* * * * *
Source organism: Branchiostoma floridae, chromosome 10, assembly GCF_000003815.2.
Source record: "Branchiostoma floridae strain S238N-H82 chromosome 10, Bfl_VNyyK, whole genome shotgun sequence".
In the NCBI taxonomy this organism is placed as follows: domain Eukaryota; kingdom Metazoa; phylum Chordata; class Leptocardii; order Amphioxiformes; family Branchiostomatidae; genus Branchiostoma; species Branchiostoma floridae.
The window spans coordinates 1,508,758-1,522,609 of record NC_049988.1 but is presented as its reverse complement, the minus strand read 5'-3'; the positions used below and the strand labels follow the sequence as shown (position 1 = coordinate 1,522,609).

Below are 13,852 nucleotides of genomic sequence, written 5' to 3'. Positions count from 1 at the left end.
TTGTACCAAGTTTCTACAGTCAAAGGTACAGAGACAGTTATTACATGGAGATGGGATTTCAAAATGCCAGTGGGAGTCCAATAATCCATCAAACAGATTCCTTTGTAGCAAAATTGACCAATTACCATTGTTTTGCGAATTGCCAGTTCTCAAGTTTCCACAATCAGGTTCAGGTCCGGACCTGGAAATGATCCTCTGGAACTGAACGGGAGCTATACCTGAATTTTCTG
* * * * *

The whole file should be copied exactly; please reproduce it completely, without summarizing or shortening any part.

Source organism: Branchiostoma floridae, chromosome 10, assembly GCF_000003815.2.
Source record: "Branchiostoma floridae strain S238N-H82 chromosome 10, Bfl_VNyyK, whole genome shotgun sequence".
In the NCBI taxonomy this organism is placed as follows: domain Eukaryota; kingdom Metazoa; phylum Chordata; class Leptocardii; order Amphioxiformes; family Branchiostomatidae; genus Branchiostoma; species Branchiostoma floridae.
The window spans coordinates 1,508,758-1,522,609 of record NC_049988.1 but is presented as its reverse complement, the minus strand read 5'-3'; the positions used below and the strand labels follow the sequence as shown (position 1 = coordinate 1,522,609).

Below are 13,852 nucleotides of genomic sequence, written 5' to 3'. Positions count from 1 at the left end.
TTGTACCAAGTTTCTACAGTCAAAGGTACAGAGACAGTTATTACATGGAGATGGGATTTCAAAATGCCAGTGGGAGTCCAATAATCCATCAAACAGATTCCTTTGTAGCAAAATTGACCAATTACCATTGTTTTGCGAATTGCCAGTTCTCAAGTTTCCACAATCAGGTTCAGGTCCGGACCTGGAAATGATCCTCTGGAACTGAACGGGAGCTATACCTGAATTTTCTG